Trenched Review

It’s Hard Out There For A Trench

Double Fine is a legendary developer. For one, they produced Psychonauts, the poster-child for truly great games that were completely ignored by the public.  Of course, the company is also run by one of the greatest minds in the industry: Tim Schafer, a man who co-wrote Monkey Island 1 and 2, and designed Day of the Tentacle, Full Throttle, Grim Fandango and more recently, Brütal Legend.

Since the aforementioned Brütal Legend, Double Fine has focused primarily on releasing smaller, downloadable titles with unique takes on gameplay. We had a stripped down RPG in Costume Quest, a new take on the adventure genre with Stacking, and now they have released a third-person mech shooter/tower defense game with Trenched. This seems, on its face, very much outside the wheelhouse of Double Fine. So, the obvious question is: how is it?

In short, Trenched is phenomenal. It may be the best $15 you will spend all year.

The Set Up

The Monovision Menace

Keeping true to their trademark, Double Fine has once again created a game with a unique sensibility. The game is set in a ficticious post World War I era, where history has gone in a seriously different direction. In the Trenched universe, two disabled soldiers were exposed to a cosmic signal during WWI, and it gave them super-intelligence. One of these soldiers, Frank, developed mechanized walking trenches. The other, Vlad, developed evil televisions (called Monovisions) and began to conquer the world to spread the “signal.” Needless to say, the two are now on opposing sides in a war, while you play a Trench-piloting soldier working to defend the free world against Vlad’s monovision tyranny.

As you would expect from Double Fine, Trenched’s story is fantastic. That’s not to say there is a hell of a lot of it. This is primarily an action game, and as such the story is mostly told through in-mission cut scenes, briefings, and a few movies throughout the game. What the story lacks in quantity, it more than makes up for in quality. The voiceovers are spot on and hilarious, the humor never gets tiresome or forced, and the game succeeds at being both funny and compelling. It is no small feat to create a universe that players will both laugh at and care about, but Trenched does it.

Two Great Tastes That Go Great Together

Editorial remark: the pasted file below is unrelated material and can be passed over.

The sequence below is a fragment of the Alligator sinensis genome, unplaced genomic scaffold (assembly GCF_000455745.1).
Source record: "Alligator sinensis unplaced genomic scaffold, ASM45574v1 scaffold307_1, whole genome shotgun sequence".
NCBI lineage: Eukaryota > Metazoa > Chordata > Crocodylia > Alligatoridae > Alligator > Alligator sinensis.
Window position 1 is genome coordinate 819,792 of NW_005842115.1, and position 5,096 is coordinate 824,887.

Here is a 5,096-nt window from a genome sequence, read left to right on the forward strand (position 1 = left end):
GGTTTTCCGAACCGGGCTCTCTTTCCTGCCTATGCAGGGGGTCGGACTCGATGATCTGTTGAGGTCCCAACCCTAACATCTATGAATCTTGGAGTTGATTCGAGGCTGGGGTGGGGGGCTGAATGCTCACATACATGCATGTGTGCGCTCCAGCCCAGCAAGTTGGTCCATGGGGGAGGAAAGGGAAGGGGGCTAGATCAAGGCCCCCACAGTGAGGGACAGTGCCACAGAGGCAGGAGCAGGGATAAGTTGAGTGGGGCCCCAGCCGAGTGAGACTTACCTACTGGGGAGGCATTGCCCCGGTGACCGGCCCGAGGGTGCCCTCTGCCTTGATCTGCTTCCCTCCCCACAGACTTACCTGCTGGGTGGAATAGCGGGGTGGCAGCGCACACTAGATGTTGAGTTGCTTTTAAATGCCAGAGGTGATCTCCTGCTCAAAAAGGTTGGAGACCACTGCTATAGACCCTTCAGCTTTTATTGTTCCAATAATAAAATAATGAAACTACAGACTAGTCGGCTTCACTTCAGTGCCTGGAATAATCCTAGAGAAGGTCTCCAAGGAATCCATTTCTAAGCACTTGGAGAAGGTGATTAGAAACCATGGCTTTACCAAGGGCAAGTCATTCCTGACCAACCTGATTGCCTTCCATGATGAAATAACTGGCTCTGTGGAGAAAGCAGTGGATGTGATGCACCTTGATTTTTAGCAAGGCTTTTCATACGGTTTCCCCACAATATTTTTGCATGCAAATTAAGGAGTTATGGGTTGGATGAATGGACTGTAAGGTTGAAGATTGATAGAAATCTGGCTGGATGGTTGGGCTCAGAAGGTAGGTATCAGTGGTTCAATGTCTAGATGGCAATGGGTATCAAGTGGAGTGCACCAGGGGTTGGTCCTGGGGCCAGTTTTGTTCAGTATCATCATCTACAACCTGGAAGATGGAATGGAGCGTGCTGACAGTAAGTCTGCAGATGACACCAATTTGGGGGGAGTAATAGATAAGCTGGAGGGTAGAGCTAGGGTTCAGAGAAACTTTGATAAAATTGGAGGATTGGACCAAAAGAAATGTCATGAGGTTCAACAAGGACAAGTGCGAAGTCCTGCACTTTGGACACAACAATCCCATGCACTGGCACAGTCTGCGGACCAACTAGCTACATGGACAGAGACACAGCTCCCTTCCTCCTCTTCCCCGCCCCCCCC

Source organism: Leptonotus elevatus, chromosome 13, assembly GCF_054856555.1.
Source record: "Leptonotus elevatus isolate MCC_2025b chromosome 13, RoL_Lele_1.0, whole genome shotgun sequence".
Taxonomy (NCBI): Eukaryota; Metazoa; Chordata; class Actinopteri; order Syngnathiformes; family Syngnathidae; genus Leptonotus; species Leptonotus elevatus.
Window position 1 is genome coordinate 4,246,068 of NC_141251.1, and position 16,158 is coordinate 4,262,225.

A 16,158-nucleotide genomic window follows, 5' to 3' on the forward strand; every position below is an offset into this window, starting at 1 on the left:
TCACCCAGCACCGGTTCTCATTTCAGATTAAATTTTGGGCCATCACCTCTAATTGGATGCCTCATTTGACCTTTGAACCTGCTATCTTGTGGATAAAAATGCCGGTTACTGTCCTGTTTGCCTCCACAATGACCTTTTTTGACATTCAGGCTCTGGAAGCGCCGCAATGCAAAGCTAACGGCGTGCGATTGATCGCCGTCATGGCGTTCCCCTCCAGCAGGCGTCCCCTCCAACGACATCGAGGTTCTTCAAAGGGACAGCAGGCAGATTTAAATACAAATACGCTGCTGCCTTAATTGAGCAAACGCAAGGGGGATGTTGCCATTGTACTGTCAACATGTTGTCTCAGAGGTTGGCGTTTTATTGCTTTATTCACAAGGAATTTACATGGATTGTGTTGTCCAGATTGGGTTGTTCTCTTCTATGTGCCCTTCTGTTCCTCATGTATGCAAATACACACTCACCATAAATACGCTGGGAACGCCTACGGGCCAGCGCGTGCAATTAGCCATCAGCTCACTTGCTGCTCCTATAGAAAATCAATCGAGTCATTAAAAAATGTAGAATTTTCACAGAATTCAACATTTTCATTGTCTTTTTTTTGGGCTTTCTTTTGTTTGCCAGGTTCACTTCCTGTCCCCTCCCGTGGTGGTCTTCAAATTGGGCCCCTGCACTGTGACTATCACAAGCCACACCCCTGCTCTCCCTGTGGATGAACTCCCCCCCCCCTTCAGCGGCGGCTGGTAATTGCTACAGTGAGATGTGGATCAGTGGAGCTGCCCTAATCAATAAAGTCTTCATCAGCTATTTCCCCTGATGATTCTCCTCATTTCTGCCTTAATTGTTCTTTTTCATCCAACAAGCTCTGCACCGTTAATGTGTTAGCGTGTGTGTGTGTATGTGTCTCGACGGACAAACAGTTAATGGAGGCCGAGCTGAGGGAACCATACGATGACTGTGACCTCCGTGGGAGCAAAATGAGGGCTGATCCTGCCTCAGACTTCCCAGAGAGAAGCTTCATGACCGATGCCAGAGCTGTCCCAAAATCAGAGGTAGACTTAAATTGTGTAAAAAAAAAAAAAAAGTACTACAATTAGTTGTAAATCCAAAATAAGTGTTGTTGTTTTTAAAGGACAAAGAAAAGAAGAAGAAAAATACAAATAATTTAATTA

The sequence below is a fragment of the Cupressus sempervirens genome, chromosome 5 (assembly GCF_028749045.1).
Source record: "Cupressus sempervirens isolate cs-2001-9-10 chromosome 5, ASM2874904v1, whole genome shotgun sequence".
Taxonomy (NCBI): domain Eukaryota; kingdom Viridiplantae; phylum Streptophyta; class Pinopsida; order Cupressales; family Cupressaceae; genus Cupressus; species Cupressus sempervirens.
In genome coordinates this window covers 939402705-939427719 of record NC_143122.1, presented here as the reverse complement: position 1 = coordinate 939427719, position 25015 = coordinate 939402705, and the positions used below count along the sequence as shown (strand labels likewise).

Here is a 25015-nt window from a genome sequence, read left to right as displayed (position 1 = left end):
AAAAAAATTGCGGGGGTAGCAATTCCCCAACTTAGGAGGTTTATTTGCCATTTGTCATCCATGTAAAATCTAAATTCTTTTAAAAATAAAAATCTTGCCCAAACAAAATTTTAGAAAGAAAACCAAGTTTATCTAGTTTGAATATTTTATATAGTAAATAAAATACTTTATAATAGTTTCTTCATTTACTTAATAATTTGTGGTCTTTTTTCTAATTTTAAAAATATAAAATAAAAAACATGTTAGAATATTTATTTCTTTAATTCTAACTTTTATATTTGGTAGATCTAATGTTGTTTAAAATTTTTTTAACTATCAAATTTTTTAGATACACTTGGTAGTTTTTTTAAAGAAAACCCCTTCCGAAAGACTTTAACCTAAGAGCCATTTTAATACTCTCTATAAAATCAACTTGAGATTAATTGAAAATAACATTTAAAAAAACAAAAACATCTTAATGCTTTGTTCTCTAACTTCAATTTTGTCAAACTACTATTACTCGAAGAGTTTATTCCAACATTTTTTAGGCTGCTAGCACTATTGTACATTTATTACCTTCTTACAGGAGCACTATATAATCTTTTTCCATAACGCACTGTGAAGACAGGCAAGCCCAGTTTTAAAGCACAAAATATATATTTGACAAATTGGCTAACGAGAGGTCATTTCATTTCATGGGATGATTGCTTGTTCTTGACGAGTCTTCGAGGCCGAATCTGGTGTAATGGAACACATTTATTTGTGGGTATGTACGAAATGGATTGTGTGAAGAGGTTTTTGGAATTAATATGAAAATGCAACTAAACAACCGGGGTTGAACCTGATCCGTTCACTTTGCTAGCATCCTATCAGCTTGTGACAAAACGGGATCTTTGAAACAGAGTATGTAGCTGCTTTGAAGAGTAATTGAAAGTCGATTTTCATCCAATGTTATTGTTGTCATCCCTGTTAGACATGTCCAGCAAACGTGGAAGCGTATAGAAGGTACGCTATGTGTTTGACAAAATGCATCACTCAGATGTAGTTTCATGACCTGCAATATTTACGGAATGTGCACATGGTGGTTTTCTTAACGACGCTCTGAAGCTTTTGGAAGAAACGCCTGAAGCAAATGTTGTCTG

As I mentioned before, Trenched is a combination of games. On the one hand, it is an arcadey third person mech shooter, complete with deep mech customization and loot. On the other hand, it is a fully featured tower defense game. Here’s the real kicker though: the game can really be played either way. For a few missions, the player will really need to use both mechanics, but for most, the player will be able to customize their gameplay experience to what suits them best personally. This is a crazy concept, but it works great.

You Got Your MechWarrior In My Tower Defense!

The best kind of trench warfare.

In terms of the mech shooting, the game feels very much like a less simmy MechWarrior. The camera is situated behind the player, who can equip weapons on various slots on either side of his Trench, and fire each side off independently with the L and R triggers. The game controls well in general, but I did have at least one minor complaint: there is no ability to jump, and as your Trench will often traverse multiple levels of terrain, it makes getting around more difficult than it needs to be. Aiming and shooting work great, and each weapon feels vastly different, and each will lend itself to a different kind of play style.

It really is the weapons and Trench customization that make this element great, however. Do not be fooled by the $15 price tag, or the fact that Trenched is downloadable and not retail: this is a very deep, loot-based game. The player will collect dozens of Trench bodies, legs, and weapons. There is an in-game shop located in your mechanized battleship home base, as well as unique loot to be found on the battlefield. Customization is not only good for keeping the player engaged, but it is also absolutely necessary, as certain levels will require specific types of guns or towers in order to succeed.

Customize To Your Heart's Content